Dara  derived reliability measures for size-biased forms of several moment distributions as the special cases of moment distributions. Iqbal and Ahmad  found compound scale mixtures of limiting distribution of generalized log Pearson type VII distribution with different continuous and moment distributions. Hasnain  introduced a new family of distributions named as exponentiated moment exponential (EME) distribution and developed its properties. Iqbal et al.  found a more general class for EME distribution and built up different properties including characterization through conditional moments.
Zahida and Munir  worked on Weighted Weibull Distributions (WWD), Double Weibull Distributions (DWD), Weighted Double Weibull Distributions (WDWD), Double Weighted Exponential Distributions (DWED) (both in size-biased and area biased). Some basic theoretical properties of all these distributions including cumulative density function, central moments, skewness, kurtosis and moments are studied. Shannon entropy, Renyi entropy, moment generating function and information generating function of all these distributions are derived. Reliability measures including survival function, failure rates, reverse hazard rate function and Mills ratios of these distributions are also obtained. Parameters are evaluated by using method of maximum likelihood estimation along with derivation of practical examples.
The exponential distribution has a fundamental role in describing a large class of phenomena, particularly in the area of reliability theory. This distribution is commonly used to model waiting times between occurrences of rare events, lifetimes of electrical or mechanical devices. It is also used to get approximate solutions to difficult distribution problems.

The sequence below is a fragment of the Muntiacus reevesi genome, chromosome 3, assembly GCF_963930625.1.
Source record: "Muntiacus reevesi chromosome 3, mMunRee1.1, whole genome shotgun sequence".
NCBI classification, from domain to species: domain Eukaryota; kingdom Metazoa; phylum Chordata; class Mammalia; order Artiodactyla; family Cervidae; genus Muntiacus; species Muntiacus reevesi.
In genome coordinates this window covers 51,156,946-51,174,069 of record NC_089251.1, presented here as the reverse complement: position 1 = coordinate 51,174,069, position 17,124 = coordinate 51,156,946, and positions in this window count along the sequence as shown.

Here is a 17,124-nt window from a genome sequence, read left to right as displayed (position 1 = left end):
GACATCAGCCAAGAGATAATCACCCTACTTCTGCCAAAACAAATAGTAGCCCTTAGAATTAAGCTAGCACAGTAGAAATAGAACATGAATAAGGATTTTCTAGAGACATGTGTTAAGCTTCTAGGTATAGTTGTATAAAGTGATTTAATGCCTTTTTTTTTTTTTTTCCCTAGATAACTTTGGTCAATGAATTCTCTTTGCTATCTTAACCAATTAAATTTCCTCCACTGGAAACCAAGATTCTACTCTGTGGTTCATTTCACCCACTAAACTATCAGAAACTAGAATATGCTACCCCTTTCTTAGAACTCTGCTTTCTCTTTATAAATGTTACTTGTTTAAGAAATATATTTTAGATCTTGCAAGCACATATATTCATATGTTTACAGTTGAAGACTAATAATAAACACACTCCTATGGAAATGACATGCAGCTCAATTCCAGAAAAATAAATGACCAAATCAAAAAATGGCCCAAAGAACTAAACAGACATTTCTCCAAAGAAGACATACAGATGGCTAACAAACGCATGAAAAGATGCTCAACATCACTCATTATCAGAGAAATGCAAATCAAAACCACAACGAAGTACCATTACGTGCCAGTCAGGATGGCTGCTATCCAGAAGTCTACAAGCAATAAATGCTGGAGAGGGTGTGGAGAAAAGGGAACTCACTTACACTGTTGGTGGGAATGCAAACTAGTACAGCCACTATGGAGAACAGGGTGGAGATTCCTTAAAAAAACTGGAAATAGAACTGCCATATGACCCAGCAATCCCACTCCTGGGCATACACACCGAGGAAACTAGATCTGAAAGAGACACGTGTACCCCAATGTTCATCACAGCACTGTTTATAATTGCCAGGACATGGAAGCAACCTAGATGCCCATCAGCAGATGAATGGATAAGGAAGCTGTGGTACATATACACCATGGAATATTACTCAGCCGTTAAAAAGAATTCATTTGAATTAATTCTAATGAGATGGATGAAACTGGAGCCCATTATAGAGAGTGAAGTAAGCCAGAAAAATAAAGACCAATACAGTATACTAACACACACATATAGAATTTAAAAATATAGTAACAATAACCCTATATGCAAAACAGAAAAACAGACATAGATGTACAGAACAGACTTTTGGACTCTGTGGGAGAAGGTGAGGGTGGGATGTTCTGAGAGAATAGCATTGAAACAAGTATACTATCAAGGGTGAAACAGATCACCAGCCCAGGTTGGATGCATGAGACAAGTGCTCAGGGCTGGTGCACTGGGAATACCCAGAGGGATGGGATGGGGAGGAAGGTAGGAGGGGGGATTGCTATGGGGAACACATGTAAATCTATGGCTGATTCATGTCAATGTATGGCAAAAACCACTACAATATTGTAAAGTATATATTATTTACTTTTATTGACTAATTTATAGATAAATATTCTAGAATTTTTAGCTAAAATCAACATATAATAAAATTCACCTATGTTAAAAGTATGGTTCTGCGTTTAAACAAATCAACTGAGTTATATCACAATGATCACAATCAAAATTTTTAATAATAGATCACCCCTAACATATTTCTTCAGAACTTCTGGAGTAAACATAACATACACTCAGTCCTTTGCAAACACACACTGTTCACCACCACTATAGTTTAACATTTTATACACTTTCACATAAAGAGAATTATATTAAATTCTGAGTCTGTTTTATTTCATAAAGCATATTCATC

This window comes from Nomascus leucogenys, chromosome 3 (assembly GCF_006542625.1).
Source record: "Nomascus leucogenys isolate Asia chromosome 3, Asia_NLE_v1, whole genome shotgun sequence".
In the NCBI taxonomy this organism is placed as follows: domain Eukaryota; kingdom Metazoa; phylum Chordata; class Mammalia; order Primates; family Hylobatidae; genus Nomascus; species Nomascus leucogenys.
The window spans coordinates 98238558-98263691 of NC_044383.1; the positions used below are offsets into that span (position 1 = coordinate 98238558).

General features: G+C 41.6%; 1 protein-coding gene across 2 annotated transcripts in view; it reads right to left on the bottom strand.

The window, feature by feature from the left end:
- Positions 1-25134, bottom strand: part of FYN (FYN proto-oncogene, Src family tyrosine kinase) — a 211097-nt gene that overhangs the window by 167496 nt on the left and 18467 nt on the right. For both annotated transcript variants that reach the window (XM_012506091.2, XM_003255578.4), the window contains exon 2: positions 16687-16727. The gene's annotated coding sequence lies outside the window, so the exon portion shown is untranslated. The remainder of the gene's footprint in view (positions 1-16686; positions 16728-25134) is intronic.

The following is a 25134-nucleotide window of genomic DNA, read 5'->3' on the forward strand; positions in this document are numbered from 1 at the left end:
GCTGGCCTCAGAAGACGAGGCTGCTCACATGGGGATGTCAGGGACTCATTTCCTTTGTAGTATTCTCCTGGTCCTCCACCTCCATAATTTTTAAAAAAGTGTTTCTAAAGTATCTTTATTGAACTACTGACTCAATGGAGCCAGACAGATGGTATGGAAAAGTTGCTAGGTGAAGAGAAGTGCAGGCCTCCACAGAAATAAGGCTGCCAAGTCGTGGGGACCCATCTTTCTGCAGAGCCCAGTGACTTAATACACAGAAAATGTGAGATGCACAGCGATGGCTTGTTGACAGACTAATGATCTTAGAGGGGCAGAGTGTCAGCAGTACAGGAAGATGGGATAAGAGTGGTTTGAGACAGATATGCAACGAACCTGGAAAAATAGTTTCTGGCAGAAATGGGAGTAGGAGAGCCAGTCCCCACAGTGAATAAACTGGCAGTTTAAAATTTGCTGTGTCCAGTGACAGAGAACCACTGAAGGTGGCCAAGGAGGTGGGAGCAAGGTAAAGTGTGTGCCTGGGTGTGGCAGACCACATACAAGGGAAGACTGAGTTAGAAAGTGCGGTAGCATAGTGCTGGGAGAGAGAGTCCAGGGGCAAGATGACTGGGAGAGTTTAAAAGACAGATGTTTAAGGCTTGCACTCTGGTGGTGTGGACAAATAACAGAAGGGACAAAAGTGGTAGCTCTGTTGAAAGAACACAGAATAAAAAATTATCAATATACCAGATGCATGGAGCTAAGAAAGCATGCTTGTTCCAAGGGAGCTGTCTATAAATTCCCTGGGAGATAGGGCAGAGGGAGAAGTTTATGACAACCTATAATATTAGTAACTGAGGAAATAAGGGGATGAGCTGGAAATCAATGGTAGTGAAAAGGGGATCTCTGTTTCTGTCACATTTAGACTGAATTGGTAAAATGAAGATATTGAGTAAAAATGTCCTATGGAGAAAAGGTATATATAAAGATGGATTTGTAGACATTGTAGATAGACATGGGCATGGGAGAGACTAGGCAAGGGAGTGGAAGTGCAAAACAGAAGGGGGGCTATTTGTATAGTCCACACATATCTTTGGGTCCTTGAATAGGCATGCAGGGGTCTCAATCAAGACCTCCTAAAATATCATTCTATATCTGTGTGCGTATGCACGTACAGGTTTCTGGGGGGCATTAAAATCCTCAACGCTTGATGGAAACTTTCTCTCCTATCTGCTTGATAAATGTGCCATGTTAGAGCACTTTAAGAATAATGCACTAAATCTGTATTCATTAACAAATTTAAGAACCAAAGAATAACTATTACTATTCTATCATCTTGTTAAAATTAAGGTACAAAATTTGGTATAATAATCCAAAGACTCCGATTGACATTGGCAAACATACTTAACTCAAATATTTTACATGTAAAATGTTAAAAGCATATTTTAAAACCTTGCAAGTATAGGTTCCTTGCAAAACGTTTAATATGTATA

2.1. Size-Biased Double Weighted Exponential Distribution (SDWED)
The size-biased double weighted exponential distribution is given by:
where f(x) is the first weight and
Here and, , is the pdf of exponential distribution.
Thus the pdf of SDWED is
where is shape parameter and c is scale parameter.
Graphs of Probability Density Function
2.2. Distribution Function of SDWED
Distribution function of a density function is defined as:
Figure 1. The probability density function of SDWED for the indicated values of c and λ.
Figure 2. The probability density function of SDWED for the indicated values of c and λ.
After some simplification we have: (4)Figure 3 shows the commutative distribution function of SDWED.2.3. Survival FunctionThe survival function of SDWED is defined as (5)Figure 4 shows the survival function of SDWED.2.4. Hazard Rate Function of SDWEDThe hazard rate function is defined as:At and, the hazard rate function will be:
Figure 3. Cumulative Distribution Function of SDWED for the indicated values of c and λ.
Figure 4. The Survival Function of SDWED for the indicated values of c and λ.
Figure 5 shows the Hazard Rate Function of SDWED.
2.5. Reverse Hazard Rate Function
The reverse Hazard rate function of SDWED is given by
At and, the reverse hazard rate function will be: (7)Figure 6 shows the Reverse Hazard Rate Function of SDWED.
Figure 5. The Hazard Function of SDWED for the indicated values of c and λ.
Figure 6. Reverse Hazard Function of SDWED for the indicated values of c and λ.
2.6. Mills Ratio
The Mills Ratio is given by: